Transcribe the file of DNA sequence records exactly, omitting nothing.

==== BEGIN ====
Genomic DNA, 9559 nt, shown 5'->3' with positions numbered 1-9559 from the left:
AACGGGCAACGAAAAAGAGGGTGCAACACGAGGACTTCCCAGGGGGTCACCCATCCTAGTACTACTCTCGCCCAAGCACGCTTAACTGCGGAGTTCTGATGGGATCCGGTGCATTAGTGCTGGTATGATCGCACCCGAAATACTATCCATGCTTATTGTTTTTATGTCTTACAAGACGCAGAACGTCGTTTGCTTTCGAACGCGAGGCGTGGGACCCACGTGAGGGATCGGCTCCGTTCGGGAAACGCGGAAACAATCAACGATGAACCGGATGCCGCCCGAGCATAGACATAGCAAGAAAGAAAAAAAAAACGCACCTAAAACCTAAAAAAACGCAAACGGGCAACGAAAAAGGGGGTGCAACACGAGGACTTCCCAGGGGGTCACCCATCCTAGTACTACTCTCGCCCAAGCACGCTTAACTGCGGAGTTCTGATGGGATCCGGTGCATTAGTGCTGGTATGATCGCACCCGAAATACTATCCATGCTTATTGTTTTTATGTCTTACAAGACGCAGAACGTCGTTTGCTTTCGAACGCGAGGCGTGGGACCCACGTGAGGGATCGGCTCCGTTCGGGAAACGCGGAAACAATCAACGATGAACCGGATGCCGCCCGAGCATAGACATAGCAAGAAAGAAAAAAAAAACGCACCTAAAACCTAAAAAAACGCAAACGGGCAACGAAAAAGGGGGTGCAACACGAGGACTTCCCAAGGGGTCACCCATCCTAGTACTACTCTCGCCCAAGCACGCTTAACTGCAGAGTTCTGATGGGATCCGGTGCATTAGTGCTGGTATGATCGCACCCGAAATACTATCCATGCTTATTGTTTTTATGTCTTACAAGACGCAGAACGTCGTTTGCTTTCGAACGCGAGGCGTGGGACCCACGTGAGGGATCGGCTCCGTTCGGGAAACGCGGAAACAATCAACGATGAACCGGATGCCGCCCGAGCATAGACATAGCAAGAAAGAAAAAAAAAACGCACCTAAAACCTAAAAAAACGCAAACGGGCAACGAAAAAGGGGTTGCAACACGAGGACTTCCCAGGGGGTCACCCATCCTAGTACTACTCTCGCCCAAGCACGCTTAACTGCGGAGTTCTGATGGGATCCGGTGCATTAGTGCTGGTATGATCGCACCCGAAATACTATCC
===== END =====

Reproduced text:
Genomic DNA, 9559 nt, shown 5'->3' with positions numbered 1-9559 from the left:
AACGGGCAACGAAAAAGAGGGTGCAACACGAGGACTTCCCAGGGGGTCACCCATCCTAGTACTACTCTCGCCCAAGCACGCTTAACTGCGGAGTTCTGATGGGATCCGGTGCATTAGTGCTGGTATGATCGCACCCGAAATACTATCCATGCTTATTGTTTTTATGTCTTACAAGACGCAGAACGTCGTTTGCTTTCGAACGCGAGGCGTGGGACCCACGTGAGGGATCGGCTCCGTTCGGGAAACGCGGAAACAATCAACGATGAACCGGATGCCGCCCGAGCATAGACATAGCAAGAAAGAAAAAAAAAACGCACCTAAAACCTAAAAAAACGCAAACGGGCAACGAAAAAGGGGGTGCAACACGAGGACTTCCCAGGGGGTCACCCATCCTAGTACTACTCTCGCCCAAGCACGCTTAACTGCGGAGTTCTGATGGGATCCGGTGCATTAGTGCTGGTATGATCGCACCCGAAATACTATCCATGCTTATTGTTTTTATGTCTTACAAGACGCAGAACGTCGTTTGCTTTCGAACGCGAGGCGTGGGACCCACGTGAGGGATCGGCTCCGTTCGGGAAACGCGGAAACAATCAACGATGAACCGGATGCCGCCCGAGCATAGACATAGCAAGAAAGAAAAAAAAAACGCACCTAAAACCTAAAAAAACGCAAACGGGCAACGAAAAAGGGGGTGCAACACGAGGACTTCCCAAGGGGTCACCCATCCTAGTACTACTCTCGCCCAAGCACGCTTAACTGCAGAGTTCTGATGGGATCCGGTGCATTAGTGCTGGTATGATCGCACCCGAAATACTATCCATGCTTATTGTTTTTATGTCTTACAAGACGCAGAACGTCGTTTGCTTTCGAACGCGAGGCGTGGGACCCACGTGAGGGATCGGCTCCGTTCGGGAAACGCGGAAACAATCAACGATGAACCGGATGCCGCCCGAGCATAGACATAGCAAGAAAGAAAAAAAAAACGCACCTAAAACCTAAAAAAACGCAAACGGGCAACGAAAAAGGGGTTGCAACACGAGGACTTCCCAGGGGGTCACCCATCCTAGTACTACTCTCGCCCAAGCACGCTTAACTGCGGAGTTCTGATGGGATCCGGTGCATTAGTGCTGGTATGATCGCACCCGAAATACTATCC